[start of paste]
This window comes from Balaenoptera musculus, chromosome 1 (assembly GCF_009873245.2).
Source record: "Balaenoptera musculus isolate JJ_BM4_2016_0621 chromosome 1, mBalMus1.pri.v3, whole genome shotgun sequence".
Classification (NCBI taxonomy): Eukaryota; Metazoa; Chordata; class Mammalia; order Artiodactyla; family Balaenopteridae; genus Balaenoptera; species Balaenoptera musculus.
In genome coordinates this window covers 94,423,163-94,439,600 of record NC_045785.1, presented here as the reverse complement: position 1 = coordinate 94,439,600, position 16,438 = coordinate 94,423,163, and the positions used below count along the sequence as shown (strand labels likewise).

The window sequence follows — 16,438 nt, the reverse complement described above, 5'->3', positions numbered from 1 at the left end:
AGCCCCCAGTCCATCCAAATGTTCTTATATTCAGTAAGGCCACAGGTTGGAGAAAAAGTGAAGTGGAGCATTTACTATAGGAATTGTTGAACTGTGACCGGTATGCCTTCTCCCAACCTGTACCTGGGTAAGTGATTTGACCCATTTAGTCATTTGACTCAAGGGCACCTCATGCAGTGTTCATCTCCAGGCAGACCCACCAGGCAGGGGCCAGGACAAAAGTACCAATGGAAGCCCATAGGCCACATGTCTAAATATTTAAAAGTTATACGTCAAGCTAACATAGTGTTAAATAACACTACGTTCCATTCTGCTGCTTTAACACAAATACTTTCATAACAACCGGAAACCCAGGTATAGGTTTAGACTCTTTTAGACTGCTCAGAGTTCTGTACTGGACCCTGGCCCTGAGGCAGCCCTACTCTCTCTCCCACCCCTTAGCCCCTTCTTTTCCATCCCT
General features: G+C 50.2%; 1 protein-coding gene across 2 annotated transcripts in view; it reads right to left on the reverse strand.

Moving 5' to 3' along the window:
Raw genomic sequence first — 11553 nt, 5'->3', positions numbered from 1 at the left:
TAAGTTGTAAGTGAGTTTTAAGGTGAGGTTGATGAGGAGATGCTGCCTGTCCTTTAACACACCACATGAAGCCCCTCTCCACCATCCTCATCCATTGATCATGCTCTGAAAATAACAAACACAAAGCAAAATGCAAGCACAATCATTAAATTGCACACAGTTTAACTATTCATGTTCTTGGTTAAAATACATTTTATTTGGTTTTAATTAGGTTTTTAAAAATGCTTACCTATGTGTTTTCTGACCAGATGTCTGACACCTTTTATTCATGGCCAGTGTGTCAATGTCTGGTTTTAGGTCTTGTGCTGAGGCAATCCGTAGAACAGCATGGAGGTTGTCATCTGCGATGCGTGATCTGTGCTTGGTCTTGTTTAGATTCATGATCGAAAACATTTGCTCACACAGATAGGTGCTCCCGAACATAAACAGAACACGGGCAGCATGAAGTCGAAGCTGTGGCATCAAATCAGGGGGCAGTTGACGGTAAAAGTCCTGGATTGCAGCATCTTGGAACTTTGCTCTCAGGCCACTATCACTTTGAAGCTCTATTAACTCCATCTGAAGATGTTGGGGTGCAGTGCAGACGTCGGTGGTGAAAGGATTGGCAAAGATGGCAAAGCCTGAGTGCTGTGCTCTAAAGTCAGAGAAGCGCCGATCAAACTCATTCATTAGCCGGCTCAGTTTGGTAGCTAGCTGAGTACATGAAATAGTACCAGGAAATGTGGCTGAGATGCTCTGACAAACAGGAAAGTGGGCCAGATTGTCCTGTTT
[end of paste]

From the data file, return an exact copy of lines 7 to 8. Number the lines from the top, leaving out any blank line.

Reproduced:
General features: G+C 50.2%; 1 protein-coding gene across 2 annotated transcripts in view; it reads right to left on the reverse strand.

Moving 5' to 3' along the window: